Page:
Among the Palatinate's possessions in Alsace was the town of Rosheim, a beautiful and prosperous place lying in the valley of the Mogel, near Schlettstadt. It had prospered both because of its mineral springs, which were visited by the sick and the invalid from far and near, and because of its cotton weaving, anchor foundry and numerous other industries. But the greatest treasure, the finest jewel in Rosheim at that time, was a Jew, Joselman ben Gerson, a member of the Loans family. The Loans family1 was famous in Israel. This family was descended from Rabbi Shelomo Yitzchaki (Rashi), the great commentator on the Bible and Talmud, as well as having produced a large number of other learned and pious men, many of whom sealed their fidelity to their Faith with their blood and sacrificed their lives for the sanctification of the Holy Name. The family originated in Louans in Southern France, and, after the expulsion of the Jews from France in 1395, settled in Endingen, in Switzerland. In the year 1471, one of those terrible rumours that have cost so much innocent Jewish blood was spread abroad. It Was alleged that the Jews had killed a Christian child in order to use its blood for the Festival of Pesach. A stupid and senseless allegation of this kind was sufficient to bring about terrible persecution. Rabbi Gerson, the father of Rabbi Joselman, and three of the latter's uncles were imprisoned, but Rabbi Gerson managed to escape. The others were forced by fiendish torture to make confessions which were totally unfounded; they were burned at the stake.

Rabbi Joselman's father fled to Alsace and settled in Oberehnheim (Obernay); but even there he was not left in peace for long. In the Middle Ages there were no standing armies. When princes went to war they engaged mercenaries, whom they discharged when the fighting was over. These soldiers, discharged without pay, income or food, roamed the countryside, robbing and pillaging as they went. The poor, unprotected Jews suffered most.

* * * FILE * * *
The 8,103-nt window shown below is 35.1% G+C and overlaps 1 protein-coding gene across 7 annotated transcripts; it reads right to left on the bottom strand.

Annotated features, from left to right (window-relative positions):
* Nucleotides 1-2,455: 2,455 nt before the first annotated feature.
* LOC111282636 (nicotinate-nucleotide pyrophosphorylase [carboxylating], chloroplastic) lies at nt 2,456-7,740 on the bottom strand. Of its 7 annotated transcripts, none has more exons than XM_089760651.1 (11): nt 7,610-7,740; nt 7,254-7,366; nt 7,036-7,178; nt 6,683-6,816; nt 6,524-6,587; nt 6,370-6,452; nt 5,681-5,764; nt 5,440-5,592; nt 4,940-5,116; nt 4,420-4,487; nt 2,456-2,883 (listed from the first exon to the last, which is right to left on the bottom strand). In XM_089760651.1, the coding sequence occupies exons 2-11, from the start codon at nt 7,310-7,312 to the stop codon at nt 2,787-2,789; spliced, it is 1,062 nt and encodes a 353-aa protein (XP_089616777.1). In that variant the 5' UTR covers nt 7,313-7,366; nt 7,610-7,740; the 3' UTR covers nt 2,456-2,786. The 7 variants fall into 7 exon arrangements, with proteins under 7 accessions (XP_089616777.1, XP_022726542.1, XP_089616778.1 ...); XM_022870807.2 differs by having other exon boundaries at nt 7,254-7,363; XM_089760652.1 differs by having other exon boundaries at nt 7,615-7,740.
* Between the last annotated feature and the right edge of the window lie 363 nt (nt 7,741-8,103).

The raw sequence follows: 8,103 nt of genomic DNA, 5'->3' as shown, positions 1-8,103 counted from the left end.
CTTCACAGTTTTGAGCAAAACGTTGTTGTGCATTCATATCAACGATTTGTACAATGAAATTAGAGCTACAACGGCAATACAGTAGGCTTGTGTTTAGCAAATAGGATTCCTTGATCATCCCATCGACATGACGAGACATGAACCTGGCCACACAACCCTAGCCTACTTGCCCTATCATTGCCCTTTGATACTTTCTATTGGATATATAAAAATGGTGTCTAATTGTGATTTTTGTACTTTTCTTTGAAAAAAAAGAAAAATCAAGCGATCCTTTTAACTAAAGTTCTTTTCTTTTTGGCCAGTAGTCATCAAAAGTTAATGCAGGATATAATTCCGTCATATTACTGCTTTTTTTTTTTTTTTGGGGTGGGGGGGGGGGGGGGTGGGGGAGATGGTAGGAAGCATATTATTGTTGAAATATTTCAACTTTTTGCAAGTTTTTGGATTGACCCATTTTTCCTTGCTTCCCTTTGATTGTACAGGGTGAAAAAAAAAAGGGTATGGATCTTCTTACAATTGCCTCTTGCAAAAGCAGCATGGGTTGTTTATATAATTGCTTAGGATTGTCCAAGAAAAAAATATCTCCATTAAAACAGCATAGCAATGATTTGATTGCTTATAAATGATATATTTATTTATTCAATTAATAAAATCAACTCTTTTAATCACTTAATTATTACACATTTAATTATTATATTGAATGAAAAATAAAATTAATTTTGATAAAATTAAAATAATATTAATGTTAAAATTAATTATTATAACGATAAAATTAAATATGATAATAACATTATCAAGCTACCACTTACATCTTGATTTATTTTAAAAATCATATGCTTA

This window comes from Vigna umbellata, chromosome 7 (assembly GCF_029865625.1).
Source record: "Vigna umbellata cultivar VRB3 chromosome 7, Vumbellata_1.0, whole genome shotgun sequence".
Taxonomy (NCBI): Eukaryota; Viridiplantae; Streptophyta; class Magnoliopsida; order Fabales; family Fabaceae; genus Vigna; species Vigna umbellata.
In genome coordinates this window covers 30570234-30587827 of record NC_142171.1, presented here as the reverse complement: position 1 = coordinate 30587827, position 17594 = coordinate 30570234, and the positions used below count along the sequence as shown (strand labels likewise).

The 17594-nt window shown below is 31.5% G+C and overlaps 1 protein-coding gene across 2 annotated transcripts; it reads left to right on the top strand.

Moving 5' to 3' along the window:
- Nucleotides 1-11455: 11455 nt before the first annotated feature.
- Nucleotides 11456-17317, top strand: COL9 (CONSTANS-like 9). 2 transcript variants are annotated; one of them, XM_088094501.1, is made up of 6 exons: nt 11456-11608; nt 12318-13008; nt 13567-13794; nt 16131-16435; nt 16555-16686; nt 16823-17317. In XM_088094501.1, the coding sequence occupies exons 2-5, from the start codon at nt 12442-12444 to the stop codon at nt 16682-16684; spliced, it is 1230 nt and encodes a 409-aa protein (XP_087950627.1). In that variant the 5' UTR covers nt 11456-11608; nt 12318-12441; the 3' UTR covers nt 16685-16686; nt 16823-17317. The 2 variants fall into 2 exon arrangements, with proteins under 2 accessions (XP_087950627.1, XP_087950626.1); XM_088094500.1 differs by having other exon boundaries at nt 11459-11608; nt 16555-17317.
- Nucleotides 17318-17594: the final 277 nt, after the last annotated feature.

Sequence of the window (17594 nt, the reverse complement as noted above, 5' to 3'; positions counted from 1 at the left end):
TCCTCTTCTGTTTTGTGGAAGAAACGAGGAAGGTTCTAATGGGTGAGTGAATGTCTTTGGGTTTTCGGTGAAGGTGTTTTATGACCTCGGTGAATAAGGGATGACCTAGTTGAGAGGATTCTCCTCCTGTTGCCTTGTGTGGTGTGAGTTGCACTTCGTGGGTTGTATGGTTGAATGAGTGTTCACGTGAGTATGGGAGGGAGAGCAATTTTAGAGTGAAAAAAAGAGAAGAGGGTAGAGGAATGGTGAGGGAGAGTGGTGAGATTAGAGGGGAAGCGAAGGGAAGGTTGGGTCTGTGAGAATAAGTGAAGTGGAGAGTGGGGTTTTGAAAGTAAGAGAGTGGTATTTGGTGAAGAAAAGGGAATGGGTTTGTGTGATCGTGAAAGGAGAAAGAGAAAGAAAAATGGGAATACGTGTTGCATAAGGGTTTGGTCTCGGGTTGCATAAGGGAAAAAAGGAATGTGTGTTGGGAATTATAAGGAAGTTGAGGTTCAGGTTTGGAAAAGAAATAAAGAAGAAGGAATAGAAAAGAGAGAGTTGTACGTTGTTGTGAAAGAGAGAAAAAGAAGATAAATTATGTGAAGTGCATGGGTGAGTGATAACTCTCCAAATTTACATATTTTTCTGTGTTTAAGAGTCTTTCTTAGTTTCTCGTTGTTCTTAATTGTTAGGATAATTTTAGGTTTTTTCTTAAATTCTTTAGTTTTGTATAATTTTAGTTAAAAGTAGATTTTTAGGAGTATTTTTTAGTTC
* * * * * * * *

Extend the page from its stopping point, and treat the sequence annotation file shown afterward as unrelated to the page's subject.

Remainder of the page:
1 Are any descendants of this once famous family still alive? The Mainz Memorial Book records a great-grandson of the hero of our story: he was also called Joselman and was renowned for his piety and learning; he died in 1671. The Worms Memorial Books also record a great-granddaughter.


In 1477, after the end of the war against Charles the Bold, who fell at theBattle of Nancy, King Louis XI of France discharged his Swiss mercenaries. On their journey homewards through Alsace these ruffians decided to collect as much booty as they could with as little effort as possible. They fell upon the Jews in Schlettstadt, Bergheim, Kaisersberg, Bischheim, Amersweiler, Durkheim, Colmar and Ensisheim, robbed them, and put them to death if they refused to accept conversion to Christianity. Seventy-four people, including Rabbis, women, youths, maidens, and even small children, sanctified the Name of God on this occasion, choosing death rather than abandon their Faith. Only six men were forcibly converted, of whom five later reverted to Judaism. One alone, who had already earned a bad reputation by his frivolous and impious behavior, remained permanently divorced from Judaism and died in Colmar as a Christian. Many Israelites, including Rabbi Gerson, the father of Rabbi Joselman, and all the members of his family, fled to the castle of Lutzelstein, and, although they suffered much from hunger, thirst and cold it was January and the coldest winter within living memory their lives and the few possessions they had managed to take with them were saved. Those who fled into the mountains to hide from their pursuers suffered even more severely. The cold drove them down from the mountains to the village of Durkheim, in Alsace, where they begged the Christian inhabitants to conceal them. At first, the local people had pity on them and took them into their homes, but when the pursuers approached, they feared for their own lives and property and handed the poor Jews over to the brutal mercenaries. The wretched creatures were first robbed; then attempts were made to force them to become Christians, but without exception they all, including the little children, declared that they would rather die, throwing themselves to the ground and begging that their lives be spared and that innocent blood be not shed. The mercenaries, whose greed always exceeded their lust for blood, offered the unfortunate creatures a brief respite.